Saturday, September 26, 2009

A Whole New World

I knew from the very beginning that the school I volunteered and worked at in Geneva was exceptional in virtually every way. Tuition for kindergarten started slightly above 15,000 Swiss Franc a year. While not every parent was abundantly wealthy, it was not uncommon to see a handful of Porsche Cayennes in the parking lot. Designer-clad eight-year-olds sporting cell phones were not unusual. But the kids were still kids and, with as many as 18 different mother-tongues in any given classroom, their proper education was a challenge. The teachers were outstanding: respectful, caring, highly skilled and responsive. Support services such as speech therapy, occupational therapy and special education were at the ready. Field trips were a regular occurrence as were invited guests that included theatre troops and published authors. The library was extensive. It was an ideal world I wonder if I'll ever see again.

This week I began my field experience in the public schools of P-town. From now until the end of term I will spend one to two mornings a week at an area high school and two afternoons in kindergarten. The kindergarten class serves an exceptionally poor population. The school itself was established to help the most at-risk families in the area. Most children live at or below the poverty line, therefore qualify to receive breakfast, lunch and two snacks at school. I've been told that, for some, this may be the only food they receive all day. The high school is the institution that these kindergarteners will eventually attend. There I've been assigned to the Behavioral and Emotional Disorders classes: rooms filled with some of the biggest personalities I have ever met. (Considering I worked three years at an inner-city hospital, that's saying something.) It should make for an interesting ten weeks, to say the least.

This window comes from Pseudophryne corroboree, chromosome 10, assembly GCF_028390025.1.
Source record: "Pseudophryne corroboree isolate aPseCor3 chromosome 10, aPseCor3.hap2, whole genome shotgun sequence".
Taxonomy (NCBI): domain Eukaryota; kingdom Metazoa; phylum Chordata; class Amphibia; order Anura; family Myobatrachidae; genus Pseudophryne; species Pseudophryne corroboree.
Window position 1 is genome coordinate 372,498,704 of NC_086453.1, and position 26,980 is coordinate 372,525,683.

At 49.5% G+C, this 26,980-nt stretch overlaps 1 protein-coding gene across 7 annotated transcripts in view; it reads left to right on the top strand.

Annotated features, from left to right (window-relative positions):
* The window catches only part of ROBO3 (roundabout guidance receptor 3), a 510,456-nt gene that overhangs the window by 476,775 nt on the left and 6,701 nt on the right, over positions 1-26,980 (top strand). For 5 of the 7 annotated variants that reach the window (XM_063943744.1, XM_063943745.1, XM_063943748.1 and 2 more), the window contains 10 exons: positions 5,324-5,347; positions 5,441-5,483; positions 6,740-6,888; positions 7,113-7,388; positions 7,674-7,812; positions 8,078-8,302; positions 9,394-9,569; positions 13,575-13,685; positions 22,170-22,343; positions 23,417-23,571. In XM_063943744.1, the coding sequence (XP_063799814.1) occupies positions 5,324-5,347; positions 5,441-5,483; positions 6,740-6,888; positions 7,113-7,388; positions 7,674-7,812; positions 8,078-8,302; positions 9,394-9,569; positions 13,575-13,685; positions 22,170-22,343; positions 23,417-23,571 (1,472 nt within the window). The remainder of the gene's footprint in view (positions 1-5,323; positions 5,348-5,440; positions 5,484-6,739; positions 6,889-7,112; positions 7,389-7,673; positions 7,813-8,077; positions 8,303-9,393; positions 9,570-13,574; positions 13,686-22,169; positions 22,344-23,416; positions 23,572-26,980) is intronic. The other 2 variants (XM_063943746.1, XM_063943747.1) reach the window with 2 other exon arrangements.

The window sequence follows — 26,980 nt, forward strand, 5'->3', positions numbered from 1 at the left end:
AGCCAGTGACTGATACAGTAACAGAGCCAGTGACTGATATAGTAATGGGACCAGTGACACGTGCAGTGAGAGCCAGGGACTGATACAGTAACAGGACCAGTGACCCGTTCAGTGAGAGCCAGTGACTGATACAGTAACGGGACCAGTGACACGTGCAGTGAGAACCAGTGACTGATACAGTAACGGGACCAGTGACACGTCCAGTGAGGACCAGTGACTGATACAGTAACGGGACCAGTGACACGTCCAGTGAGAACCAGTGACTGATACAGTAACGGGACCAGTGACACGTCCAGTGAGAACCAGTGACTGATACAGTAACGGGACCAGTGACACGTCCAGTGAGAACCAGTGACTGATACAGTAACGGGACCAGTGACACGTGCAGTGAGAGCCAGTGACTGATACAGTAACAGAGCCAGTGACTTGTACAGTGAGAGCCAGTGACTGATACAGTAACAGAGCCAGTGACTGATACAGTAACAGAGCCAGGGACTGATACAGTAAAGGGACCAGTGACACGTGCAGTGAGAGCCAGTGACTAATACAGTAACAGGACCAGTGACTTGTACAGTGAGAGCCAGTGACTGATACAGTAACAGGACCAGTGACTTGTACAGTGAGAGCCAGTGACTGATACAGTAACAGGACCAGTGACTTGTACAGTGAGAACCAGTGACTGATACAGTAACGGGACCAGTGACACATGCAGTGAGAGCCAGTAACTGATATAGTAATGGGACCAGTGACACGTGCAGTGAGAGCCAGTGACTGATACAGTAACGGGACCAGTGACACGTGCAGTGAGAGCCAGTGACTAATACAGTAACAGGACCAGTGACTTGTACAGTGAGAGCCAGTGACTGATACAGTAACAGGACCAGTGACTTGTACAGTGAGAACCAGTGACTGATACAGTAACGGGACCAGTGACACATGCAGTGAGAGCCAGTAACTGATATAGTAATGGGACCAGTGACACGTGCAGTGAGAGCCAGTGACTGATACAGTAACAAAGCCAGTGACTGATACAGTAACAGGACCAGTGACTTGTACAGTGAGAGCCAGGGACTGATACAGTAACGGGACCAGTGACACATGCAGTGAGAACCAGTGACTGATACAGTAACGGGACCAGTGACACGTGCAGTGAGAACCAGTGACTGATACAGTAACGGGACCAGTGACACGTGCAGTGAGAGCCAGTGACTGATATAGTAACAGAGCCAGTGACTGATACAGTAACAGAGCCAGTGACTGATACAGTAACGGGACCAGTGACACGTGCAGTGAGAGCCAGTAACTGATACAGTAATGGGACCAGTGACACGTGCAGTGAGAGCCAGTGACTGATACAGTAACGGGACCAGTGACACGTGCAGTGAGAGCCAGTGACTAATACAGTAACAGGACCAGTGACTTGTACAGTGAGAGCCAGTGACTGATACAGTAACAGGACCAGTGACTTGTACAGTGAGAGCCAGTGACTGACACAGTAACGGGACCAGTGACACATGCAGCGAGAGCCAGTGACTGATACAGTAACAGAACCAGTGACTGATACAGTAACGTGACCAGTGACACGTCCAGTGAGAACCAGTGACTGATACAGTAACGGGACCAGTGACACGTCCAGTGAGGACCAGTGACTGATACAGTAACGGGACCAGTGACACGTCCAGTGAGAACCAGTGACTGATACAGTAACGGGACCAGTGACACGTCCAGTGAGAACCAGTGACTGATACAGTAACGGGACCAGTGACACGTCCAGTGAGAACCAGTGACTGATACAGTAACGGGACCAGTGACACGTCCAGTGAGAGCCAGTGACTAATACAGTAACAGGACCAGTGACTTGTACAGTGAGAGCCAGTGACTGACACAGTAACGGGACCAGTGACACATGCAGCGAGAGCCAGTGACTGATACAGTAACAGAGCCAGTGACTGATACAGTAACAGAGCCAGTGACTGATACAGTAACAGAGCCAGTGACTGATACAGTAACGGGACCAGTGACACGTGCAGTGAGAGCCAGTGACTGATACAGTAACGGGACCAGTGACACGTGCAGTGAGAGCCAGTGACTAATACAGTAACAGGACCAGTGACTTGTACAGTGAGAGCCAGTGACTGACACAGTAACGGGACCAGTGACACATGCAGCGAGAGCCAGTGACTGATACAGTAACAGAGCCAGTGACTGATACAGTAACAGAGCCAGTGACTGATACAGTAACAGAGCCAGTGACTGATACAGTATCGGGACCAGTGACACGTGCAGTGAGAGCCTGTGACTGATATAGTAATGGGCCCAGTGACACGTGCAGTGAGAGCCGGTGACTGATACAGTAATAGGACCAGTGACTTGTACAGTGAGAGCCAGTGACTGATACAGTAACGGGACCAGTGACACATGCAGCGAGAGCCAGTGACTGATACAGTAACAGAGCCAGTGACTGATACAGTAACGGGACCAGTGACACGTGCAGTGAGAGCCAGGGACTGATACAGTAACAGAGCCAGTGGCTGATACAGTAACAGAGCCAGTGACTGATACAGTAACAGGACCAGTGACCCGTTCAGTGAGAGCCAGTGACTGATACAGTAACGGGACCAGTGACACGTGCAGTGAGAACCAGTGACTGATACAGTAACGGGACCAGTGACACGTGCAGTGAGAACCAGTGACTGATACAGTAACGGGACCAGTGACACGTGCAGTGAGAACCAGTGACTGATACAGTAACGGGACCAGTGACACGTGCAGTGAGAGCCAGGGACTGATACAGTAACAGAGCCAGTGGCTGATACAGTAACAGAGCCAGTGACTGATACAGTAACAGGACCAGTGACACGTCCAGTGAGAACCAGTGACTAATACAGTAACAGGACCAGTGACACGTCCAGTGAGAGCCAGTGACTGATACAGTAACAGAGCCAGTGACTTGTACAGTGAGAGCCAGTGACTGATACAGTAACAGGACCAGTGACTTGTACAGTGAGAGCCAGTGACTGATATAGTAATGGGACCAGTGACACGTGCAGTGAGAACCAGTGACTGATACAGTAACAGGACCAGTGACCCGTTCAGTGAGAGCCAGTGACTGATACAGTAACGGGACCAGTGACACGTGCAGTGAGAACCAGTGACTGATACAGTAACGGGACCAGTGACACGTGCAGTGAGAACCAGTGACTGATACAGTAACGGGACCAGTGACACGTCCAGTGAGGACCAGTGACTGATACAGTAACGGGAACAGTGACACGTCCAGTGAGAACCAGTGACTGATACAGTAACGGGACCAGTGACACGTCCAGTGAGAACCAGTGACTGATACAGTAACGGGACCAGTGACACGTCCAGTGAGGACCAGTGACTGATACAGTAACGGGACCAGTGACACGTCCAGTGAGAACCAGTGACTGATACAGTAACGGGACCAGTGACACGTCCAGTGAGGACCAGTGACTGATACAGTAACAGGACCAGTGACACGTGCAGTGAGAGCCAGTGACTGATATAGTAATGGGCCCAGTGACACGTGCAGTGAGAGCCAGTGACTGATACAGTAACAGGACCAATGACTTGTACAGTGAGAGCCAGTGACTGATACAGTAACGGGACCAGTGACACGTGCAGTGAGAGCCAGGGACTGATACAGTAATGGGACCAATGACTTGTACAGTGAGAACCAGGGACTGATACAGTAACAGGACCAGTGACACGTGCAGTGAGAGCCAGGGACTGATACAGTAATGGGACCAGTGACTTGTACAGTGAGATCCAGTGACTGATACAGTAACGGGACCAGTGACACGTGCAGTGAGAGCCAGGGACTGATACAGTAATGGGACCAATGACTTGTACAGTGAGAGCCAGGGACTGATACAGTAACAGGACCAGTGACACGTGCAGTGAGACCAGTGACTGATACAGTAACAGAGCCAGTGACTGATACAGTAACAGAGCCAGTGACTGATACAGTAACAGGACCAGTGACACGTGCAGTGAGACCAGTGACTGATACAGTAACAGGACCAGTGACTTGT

Stay tuned: I'll share what I can here.


  1. This should be interesting! In a way I feel these kids need someone like you more than other better off kids do. Keep blogging about your experiences during this ten-week period.

  2. Wow, sounds intimidating. However, you may learn more in those classrooms than you will learn in any at Bradley. Soak up the experiences and use them to make you a more empathetic and in-tuned teacher (not that you need much help in those areas xx).
    Keep us informed!

  3. that sounds exciting M. I just watched the film Freedom Writers on tv this weekend your post reminded me of the movie you should rent it.. i think you would enjoy the story. Actually i think there is a book too you could read rather then the movie but the movie was good. I hope it's not to scary at those schools.

    I'm sending you big ((HUGS))

  4. This post speaks volumes. Not just the state of the education system you are in, but your writing is so powerful it is simply superb. I hope your pupils appreciate how lucky they are to have you.